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Smartphone app helps children with autism communicate better

Date:
January 10, 2013
Source:
University of Nebraska Medical Center (UNMC)
Summary:
The MySocius app uses naturalistic teaching methods to help children with autism communicate more effectively. One in 88 children is now on autism spectrum.

The MySocius app is now available for download on iTunes and other app services.

A smartphone application that has potential to help children with autism communicate more effectively is now available for download.

Developed by Keith Allen, Ph.D., professor of pediatrics at the University of Nebraska Medical Center and a child psychologist at UNMC's Munroe-Meyer Institute, the app uses evidence-based naturalistic teaching procedures to foster communication.

"We wanted to help parents do more to help their children learn basic communication skills. We wanted to develop something that could assist parents right in their homes, and we wanted something that was supported by research," Dr. Allen said. "Naturalistic teaching that provides pictures of objects and prompts for parents fit all of these requirements."

"We" is Dr. Allen and BehaviorApp, LLC -- a Lincoln, Neb.-based smartphone app development company.

"This will allow us to put the experience of a professional like Dr. Allen into the hands of many families of children with autism," said Evelyn Bartlett, BehaviorApp CEO.

Dr. Allen emphasized that the app is designed to supplement, not be a substitute for trained professionals who specialize in treating speech and communication problems in children with autism.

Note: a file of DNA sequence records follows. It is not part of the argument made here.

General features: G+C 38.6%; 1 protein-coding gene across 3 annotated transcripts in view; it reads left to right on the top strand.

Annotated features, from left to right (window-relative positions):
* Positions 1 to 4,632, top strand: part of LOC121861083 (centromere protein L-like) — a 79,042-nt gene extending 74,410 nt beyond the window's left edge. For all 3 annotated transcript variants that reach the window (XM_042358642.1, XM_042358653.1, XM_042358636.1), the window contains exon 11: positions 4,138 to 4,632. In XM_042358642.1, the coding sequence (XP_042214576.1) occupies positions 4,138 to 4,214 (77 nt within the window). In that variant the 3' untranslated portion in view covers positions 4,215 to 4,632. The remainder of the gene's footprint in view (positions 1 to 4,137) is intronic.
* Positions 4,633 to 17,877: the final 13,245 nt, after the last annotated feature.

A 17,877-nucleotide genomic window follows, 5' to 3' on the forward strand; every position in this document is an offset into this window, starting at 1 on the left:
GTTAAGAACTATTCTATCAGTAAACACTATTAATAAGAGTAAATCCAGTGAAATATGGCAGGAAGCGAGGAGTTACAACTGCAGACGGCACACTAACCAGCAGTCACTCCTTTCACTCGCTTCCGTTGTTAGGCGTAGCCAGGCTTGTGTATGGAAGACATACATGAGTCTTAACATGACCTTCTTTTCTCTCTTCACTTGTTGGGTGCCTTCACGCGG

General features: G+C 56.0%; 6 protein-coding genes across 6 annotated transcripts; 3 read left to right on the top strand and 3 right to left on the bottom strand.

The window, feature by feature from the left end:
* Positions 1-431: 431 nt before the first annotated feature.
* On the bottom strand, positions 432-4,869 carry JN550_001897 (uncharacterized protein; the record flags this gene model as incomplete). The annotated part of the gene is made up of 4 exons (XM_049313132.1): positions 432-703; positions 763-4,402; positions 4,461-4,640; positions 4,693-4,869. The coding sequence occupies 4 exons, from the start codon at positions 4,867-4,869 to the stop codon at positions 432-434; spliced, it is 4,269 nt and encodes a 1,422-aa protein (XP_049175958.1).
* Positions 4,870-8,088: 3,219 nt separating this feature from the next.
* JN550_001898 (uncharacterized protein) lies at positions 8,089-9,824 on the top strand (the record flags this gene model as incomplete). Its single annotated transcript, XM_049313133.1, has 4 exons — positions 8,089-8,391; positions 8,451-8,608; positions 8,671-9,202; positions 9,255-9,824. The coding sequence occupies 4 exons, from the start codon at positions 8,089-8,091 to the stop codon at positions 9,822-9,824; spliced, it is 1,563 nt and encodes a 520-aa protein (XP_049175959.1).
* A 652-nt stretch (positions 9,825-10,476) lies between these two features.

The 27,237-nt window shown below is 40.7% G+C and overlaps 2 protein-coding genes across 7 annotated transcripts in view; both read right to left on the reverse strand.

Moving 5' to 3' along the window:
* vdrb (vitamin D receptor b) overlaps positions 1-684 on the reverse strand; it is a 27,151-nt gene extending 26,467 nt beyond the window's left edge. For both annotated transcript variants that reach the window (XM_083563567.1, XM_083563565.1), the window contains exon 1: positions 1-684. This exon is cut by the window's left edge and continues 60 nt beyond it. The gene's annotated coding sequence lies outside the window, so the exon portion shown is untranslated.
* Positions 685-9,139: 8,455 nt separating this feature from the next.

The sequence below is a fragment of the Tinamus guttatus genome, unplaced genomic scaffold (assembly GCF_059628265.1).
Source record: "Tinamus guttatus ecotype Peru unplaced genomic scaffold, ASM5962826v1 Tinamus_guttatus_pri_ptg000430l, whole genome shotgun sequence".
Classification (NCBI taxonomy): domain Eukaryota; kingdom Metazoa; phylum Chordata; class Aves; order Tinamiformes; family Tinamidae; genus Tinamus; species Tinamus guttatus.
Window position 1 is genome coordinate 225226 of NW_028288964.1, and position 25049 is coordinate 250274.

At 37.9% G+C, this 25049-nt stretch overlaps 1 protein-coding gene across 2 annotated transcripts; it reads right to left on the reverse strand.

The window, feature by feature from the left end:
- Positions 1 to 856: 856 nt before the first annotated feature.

The MySocius app is available on Apple's iTunes App Store at: https://itunes.apple.com/us/app/mysocius-model/id572554727?ls=1&mt=8


Story Source:

The above story is based on materials provided by University of Nebraska Medical Center (UNMC). The original article was written by Nicole Lindquist. Note: Materials may be edited for content and length.


Cite This Page:

University of Nebraska Medical Center (UNMC). "Smartphone app helps children with autism communicate better." ScienceDaily. ScienceDaily, 10 January 2013. <www.sciencedaily.com/releases/2013/01/130110094322.htm>.
University of Nebraska Medical Center (UNMC). (2013, January 10). Smartphone app helps children with autism communicate better. ScienceDaily. Retrieved July 31, 2014 from www.sciencedaily.com/releases/2013/01/130110094322.htm
University of Nebraska Medical Center (UNMC). "Smartphone app helps children with autism communicate better." ScienceDaily. www.sciencedaily.com/releases/2013/01/130110094322.htm (accessed July 31, 2014).

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